Heart of Arts

Delulu Is the Solulu!

Toyin Falola

Delulu is the only Solulu

To make your dreams come Trululu.

Delulu is thinking that you will wake up one morning, set out as usual to go about your business and you will, by luck, meet the popular Instagram philanthropist, Asherkine. Then he asked you what you wanted, and you told him 50 million naira, and he credited your account immediately.


E don better for you. Delulu is having fee-fee imaginations such as you find in a Ghana-Must-Go bag filled with dollars. Boom! Your fortune turns around. From a poor person, Dangote begins to pick up your calls.

Delulu is when you are single to a stupor, yet stay indoors every day with zero social life and communication skills and hope that your life partner will miraculously appear in the form of Angel Michael to propose to you in your room. Delusional single!

Delulu is thinking that by recording a dance video to an artist’s song, as Moses Bliss’s wife did, it will also earn you your conjugal bliss. It is thinking that by joining Bro. Theo to chant and sing “No Glory in this World,” you will bag your own full package American babe. Boom!

Delulu is hoping that you will one day find out that your father is not your biological father and you are Femi Otedola’s son. Or that your father, Falola Idan, has babanla bastard money and has only been pretending to be poor so that he can teach you humility. Or that you are a trust fund kid and will only be able to access the billion dollars your parents have kept for you when you are 42. Baba Falola, die now so that I can collect my inheritances at First Bank. Boom boom!

Delulu is thinking that you will sleep, wake up and miraculously have all the things you have ever wanted at the snap of a finger without you working for it. Delulu is wishing you were a genie or had superpowers to make your dreams come true at the wave of a magical wand.


Yes, all of these can happen to you, as has happened to some people, but what are the chances? It is like tossing a coin; the probability that it will fall on a particular side is very slim.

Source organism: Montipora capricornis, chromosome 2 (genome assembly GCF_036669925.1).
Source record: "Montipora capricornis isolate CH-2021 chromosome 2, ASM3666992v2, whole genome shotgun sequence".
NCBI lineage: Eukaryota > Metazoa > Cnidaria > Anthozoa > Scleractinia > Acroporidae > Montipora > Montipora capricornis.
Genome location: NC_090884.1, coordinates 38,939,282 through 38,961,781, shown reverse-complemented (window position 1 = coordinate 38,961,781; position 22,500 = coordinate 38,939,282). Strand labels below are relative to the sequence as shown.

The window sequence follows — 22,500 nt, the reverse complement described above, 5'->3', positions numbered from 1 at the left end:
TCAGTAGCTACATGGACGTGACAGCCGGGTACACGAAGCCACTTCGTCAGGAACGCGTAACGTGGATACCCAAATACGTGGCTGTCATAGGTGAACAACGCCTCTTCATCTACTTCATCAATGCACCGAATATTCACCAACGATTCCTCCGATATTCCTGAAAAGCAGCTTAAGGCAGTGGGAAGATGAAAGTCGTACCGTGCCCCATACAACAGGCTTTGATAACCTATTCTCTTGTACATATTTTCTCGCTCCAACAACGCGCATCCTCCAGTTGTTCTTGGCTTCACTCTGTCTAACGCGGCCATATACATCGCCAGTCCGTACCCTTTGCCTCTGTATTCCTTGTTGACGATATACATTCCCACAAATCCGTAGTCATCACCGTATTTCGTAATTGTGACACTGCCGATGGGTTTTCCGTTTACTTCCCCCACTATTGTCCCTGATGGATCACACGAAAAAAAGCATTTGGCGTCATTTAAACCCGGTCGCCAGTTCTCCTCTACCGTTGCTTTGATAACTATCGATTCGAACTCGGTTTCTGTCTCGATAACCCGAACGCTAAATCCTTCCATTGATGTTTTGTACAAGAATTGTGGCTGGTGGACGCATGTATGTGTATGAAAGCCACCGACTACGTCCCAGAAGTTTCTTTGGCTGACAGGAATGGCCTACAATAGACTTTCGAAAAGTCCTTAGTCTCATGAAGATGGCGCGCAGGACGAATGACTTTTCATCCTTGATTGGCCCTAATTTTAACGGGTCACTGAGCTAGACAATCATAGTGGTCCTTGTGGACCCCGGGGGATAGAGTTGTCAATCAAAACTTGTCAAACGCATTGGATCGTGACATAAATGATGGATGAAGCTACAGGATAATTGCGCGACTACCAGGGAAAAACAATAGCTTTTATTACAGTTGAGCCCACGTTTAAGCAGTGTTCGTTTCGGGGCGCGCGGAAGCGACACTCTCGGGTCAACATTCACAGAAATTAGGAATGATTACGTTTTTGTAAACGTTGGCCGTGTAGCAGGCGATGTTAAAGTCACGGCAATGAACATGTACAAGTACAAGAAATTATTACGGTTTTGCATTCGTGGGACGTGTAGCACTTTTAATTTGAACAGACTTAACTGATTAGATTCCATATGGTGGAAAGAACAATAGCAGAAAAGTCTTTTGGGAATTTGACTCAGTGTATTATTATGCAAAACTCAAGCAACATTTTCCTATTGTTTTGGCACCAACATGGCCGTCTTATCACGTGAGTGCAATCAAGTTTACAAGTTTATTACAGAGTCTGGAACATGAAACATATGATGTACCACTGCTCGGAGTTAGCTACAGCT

Delulu is living in a world of fantasy, thinking and imagining things that may or may never happen. Delulu is you having vivid imaginations. Delulu is the Gen-Z term for “delusional,” Solulu means “solution,” while the ajasa, trululu means “true”. Delulu is the Solulu; therefore, it means that being delusional and living in the world of your imagination is a way to create the life of your dreams and escape the harsh reality of the present world.

The slang, Delulu is the Solulu, went viral following a TikTok video by Moses Wong, in which he said, “In this generation, being delusional is one of the key factors to being happy.” While the slogan might be a Gen-Z term for thinking and staying positive, the idea is nothing new. Universally, the law of assumption states that by believing the things you want already exist in your life, you will manifest them into reality. This positive thinking tactic is a strategy for creating the life of your dreams; if you want something desperately and you believe you will have it, the forces of the universe will attract them to you. Why do you think millions flood the religious camps every month?

Delulu is choosing to think positively and be optimistic even in the face of a harsh reality. Nigerians are a perfect example of delulus. Nigerians catch cruises with everything; we use everything about our situation or the situation of the country to crack jokes. Once we lament about it and it seems like the echoes of our voices are not heard, not to talk of our voices themselves, because we cannot kill ourselves or start dying from depression, we resort to laughing and cruising about our predicament, even when we know that nothing about it is funny. Our sense of humour seems to be what gets us through the tough times. We have probably made peace with the opinion that delulu is the solulu to make the Nigerian dream come trululu. The great Nigeria we dream of is in our minds. A Nigeria free of corruption, insecurity, economic struggles, leadership crisis, and other national problems is only real in our minds, and this assures us that Nigeria will be great again. We may not know how or when, but this is our delulu as a nation. This delulu is easy to imagine but difficult to experience.